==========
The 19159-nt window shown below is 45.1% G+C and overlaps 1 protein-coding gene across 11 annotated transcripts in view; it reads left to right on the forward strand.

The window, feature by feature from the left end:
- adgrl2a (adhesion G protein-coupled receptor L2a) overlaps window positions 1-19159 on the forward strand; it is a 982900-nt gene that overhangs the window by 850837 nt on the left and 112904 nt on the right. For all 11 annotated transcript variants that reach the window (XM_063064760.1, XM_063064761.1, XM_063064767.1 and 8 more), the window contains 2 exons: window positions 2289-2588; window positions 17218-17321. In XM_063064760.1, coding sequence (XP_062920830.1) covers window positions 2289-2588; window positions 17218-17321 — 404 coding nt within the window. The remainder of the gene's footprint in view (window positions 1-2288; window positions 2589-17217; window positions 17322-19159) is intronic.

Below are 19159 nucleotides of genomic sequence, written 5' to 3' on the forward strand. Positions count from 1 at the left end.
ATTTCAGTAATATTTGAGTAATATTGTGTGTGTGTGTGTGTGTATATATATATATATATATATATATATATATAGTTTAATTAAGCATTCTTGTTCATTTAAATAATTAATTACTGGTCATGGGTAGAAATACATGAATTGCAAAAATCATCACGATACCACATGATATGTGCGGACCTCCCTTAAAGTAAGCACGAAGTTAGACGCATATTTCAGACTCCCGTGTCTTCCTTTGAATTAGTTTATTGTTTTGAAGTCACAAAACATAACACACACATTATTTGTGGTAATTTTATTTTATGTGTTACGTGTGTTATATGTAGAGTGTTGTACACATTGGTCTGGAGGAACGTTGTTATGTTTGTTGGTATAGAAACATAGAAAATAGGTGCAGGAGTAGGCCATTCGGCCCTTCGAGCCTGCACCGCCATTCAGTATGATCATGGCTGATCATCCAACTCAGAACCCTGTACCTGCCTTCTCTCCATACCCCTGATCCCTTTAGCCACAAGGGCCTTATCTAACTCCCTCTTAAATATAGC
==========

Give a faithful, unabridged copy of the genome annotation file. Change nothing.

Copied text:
The 19159-nt window shown below is 45.1% G+C and overlaps 1 protein-coding gene across 11 annotated transcripts in view; it reads left to right on the forward strand.

The window, feature by feature from the left end:
- adgrl2a (adhesion G protein-coupled receptor L2a) overlaps window positions 1-19159 on the forward strand; it is a 982900-nt gene that overhangs the window by 850837 nt on the left and 112904 nt on the right. For all 11 annotated transcript variants that reach the window (XM_063064760.1, XM_063064761.1, XM_063064767.1 and 8 more), the window contains 2 exons: window positions 2289-2588; window positions 17218-17321. In XM_063064760.1, coding sequence (XP_062920830.1) covers window positions 2289-2588; window positions 17218-17321 — 404 coding nt within the window. The remainder of the gene's footprint in view (window positions 1-2288; window positions 2589-17217; window positions 17322-19159) is intronic.

Below are 19159 nucleotides of genomic sequence, written 5' to 3' on the forward strand. Positions count from 1 at the left end.
ATTTCAGTAATATTTGAGTAATATTGTGTGTGTGTGTGTGTGTATATATATATATATATATATATATATATATAGTTTAATTAAGCATTCTTGTTCATTTAAATAATTAATTACTGGTCATGGGTAGAAATACATGAATTGCAAAAATCATCACGATACCACATGATATGTGCGGACCTCCCTTAAAGTAAGCACGAAGTTAGACGCATATTTCAGACTCCCGTGTCTTCCTTTGAATTAGTTTATTGTTTTGAAGTCACAAAACATAACACACACATTATTTGTGGTAATTTTATTTTATGTGTTACGTGTGTTATATGTAGAGTGTTGTACACATTGGTCTGGAGGAACGTTGTTATGTTTGTTGGTATAGAAACATAGAAAATAGGTGCAGGAGTAGGCCATTCGGCCCTTCGAGCCTGCACCGCCATTCAGTATGATCATGGCTGATCATCCAACTCAGAACCCTGTACCTGCCTTCTCTCCATACCCCTGATCCCTTTAGCCACAAGGGCCTTATCTAACTCCCTCTTAAATATAGC